While the Spider-Man franchise has had its struggles over the years, the closest the films ever came to getting it exactly right was 2004’s Spider Man 2. Fortunately the game followed suit, and New York became a gamer’s ultimate playground as Peter Parker dealt with struggles big and small. The web slinging achieved what so many games before had attempted, and while the side missions are fun, it’s also nice to just go for a leisurely swing around manhattan’s skyscrapers.
What could have just been a generic side scrolling adaptation of the latest animated Disney hit actually ended up being one of the biggest and best games of 1993. Aladdin’s game designers were able to incorporate cell animation from the actual Disney animators who worked on the film for a much more vibrant look than gamers were used to in those days. Kids who thought they were too old or cool for a Disney game probably missed out on this diamond in the rough.
It’s almost not fair to include Goldeneye on this list, as its legacy and impact as a game has surpassed that of the film it’s based on. This game predicted the demand for multiplayer shooter games before it was possible to play them online. Along with Mario Kart, Goldenye best represents that small window in video games’ history when it was truly a group activity. The single player gameplay was decent and somewhat faithful to the film, but Goldeneye will aways be remembered for it’s fun multiplayer features like “slappers only” and the advantages of being Odd Job.
Dune II makes the list not for it’s faithfulness to the source material, of which there’s little, but for pioneering Real Time Strategy games. Only loosely connected to the plot of the films and books, Dune II had players building and commanding armies to control the desert world of Arakis. The team behind this game would later apply this kind of gameplay to the hugely successful Command and Conquer series.
Michael Jackson’s Moonwalker
The 80s were a strange time and few personified it better than the king of pop, Michael Jackson. The man was a brand with almost as many merchandising tie-ins as Star Wars. It’s kind of faded into obscurity now, but some of us still remember his film Moonwalker, a collection of Jackson-centric vignettes that were basically extended music videos released as a feature film. Of course there was a video game with Jackson dancing his way through various levels while saving children. It sounds silly, but this side-scroller was oddly addictive.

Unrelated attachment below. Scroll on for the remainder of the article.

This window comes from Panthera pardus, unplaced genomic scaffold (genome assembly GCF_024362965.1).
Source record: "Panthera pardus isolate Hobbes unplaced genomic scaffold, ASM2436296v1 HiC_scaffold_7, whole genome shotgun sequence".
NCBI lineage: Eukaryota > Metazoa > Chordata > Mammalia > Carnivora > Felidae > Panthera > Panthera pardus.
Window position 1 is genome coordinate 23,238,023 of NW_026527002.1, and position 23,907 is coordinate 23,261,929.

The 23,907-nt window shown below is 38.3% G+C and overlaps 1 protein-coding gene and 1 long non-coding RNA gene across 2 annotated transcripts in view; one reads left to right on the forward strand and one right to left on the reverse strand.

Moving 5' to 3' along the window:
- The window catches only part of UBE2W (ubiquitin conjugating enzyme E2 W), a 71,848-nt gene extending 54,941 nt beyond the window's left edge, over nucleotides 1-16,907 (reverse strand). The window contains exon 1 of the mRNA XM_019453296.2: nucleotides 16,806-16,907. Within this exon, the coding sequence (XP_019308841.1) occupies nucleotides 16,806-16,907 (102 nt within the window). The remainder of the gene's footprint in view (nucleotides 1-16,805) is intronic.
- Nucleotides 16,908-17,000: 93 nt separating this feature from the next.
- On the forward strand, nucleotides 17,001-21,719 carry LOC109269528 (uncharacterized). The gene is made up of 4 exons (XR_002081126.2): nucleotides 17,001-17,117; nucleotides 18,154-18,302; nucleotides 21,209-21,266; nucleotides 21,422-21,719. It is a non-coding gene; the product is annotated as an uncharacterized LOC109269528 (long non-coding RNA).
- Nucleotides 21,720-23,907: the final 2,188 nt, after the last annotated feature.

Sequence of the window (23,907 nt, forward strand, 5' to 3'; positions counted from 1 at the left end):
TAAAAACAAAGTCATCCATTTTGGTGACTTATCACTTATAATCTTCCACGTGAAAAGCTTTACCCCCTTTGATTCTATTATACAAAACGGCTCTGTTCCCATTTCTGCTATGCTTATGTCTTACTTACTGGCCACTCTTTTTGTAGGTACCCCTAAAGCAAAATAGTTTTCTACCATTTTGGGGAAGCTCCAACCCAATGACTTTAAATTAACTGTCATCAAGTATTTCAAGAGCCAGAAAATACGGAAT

Was there ever a more appropriate movie to base a video game on than Disney’s 1982 gamer fantasy Tron? Following a computer programmer who gets sucked into his own program, the 3D look of the film and early use of CGI predicted the future of video games and movies. Aimed squarely at the burgeoning gamer demographic, it’s no surprise that the arcade tie-in was hugely successful. Kids voted with their quarters and Electronic Games magazine declared Tron the Coin-Operated Game of the Year. Tron remains one of the few recorded examples of the game making more money than the movie it was based on.
While the Sega Genesis Jurassic Park game may not have a legacy quite as impressive as the film, it was certainly a worthy tie-in and one of the better home console games in the early 90s. One unique feature was the option to play as either Dr. Alan Grant or a velociraptor. While the levels were the same, the gameplay was quite different depending on if you chose to be the hero or one of his ferocious antagonists. In a time when saving your game wasn’t an option, the game utilized passwords for every level so that players didn’t always have to start at the beginning. That might not sound like a big deal, but today’s gamers definitely take always being able to pick up where they left off for granted.
While Mel Brooks may have made fun of him for it in Spaceballs, you gotta hand it to George Lucas for inventing multiple revenue streams by merchandising the heck out of Star Wars. Not only did he cram in ample characters to maximize toy sales, he also got in on the ground floor of gaming by crafting sequences which leant themselves perfectly to the new technology’s limits. Released in 1983, the first Star Wars game contributed to the Golden Age of Arcade games and is still considered one of the most popular games of all time.